Business Week in review: 08/24/14

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Bourbon rocks

Kentucky bourbon makers are stockpiling their product, betting that demand will increase. Inventory now has exceeded 5 million barrels, according to the Kentucky Distillers’ Association. The risk? Bourbon must be aged at least two years in new charred oak barrels. So if they have guessed wrong, they’re stuck with that big inventory. But the drink’s growing popularity has bourbon makers envisioning a big payday down the road.

Bidding top dollar

In the heated battle for your dollars, Dollar General made a $9.7 billion bid to buy Family Dollar Stores, which last month agreed to an $8.5 billion takeover by Dollar Tree Inc. Dollar General, the current leader in the dollar-store market, would lose that top spot if Family Dollar and Dollar Tree merged. On Thursday, however, Howard Levine, Family Dollar chairman and CEO, rebuffed Dollar General and said the company intended to pursue the merger with Dollar Tree.

Lego larceny

The popularity of those colorful interlocking pieces of plastic has made Legos a target for thieves. A Long Island woman was charged with stealing $60,000 worth of Legos from a storage facility with the intention of selling them on eBay. That followed the arrest of four people in Phoenix for the theft of Lego sets worth at least $40,000 in a scheme that involved recruiting shoplifters and reselling the sets online.

UPS has an oops

United Parcel Service officials said they had discovered a computer data breach at 51 of its stores in 24 states, including its Monroeville store on Mall Boulevard. Although they have not found evidence of any fraud yet, the officials said customer names, addresses, email addresses and payment card information were compromised.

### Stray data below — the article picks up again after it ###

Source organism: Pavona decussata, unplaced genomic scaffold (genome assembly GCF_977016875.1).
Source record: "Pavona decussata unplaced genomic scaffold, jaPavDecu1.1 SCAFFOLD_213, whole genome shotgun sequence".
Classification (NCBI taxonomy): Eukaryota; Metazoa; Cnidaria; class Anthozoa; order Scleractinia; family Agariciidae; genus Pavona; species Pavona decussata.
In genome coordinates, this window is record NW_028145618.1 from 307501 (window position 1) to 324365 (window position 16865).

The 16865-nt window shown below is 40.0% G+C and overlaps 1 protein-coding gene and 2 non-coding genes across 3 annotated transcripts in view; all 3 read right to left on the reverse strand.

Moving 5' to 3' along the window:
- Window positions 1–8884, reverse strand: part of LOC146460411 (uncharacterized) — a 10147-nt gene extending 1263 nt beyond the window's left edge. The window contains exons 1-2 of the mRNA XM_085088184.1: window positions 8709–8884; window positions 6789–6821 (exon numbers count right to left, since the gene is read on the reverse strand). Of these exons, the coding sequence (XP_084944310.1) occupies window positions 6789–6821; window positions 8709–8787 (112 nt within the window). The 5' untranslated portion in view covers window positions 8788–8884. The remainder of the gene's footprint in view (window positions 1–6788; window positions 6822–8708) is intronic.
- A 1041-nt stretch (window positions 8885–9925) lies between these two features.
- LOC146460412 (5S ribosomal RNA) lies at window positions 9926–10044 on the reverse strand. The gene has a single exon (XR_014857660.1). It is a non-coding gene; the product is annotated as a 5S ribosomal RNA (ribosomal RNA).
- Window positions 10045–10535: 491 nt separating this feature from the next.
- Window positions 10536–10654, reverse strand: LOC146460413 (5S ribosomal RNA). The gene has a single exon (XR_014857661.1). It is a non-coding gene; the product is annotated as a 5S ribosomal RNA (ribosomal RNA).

Quarter-million-dollar baby

That 1-year-old toddling around the house may look cute, but a government report said that 2013-vintage babies will cost middle-income families $245,340 to feed, clothe and educate until they reach 18 — at which time they will no doubt need something approaching that figure for college.

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Since the 2008 recession, private debt has declined for mortgage, credit card and auto loans, The Wall Street Journal reported. The notable exception: Student loan debt at least 90 days past due, which has nearly doubled from $13 billion in 2009 to $25 billion this year.

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More than one-third (36 percent) of Americans have no savings earmarked for retirement, according to a survey by, including 14 percent of those who have reached retirement age and 26 percent of those aged 50 to 64. The Employee Benefit Research Institute says the two biggest reasons that people cite for not saving are day-to-day expenses and the cost of living.

Steve Twedt: or 412-263-1963.

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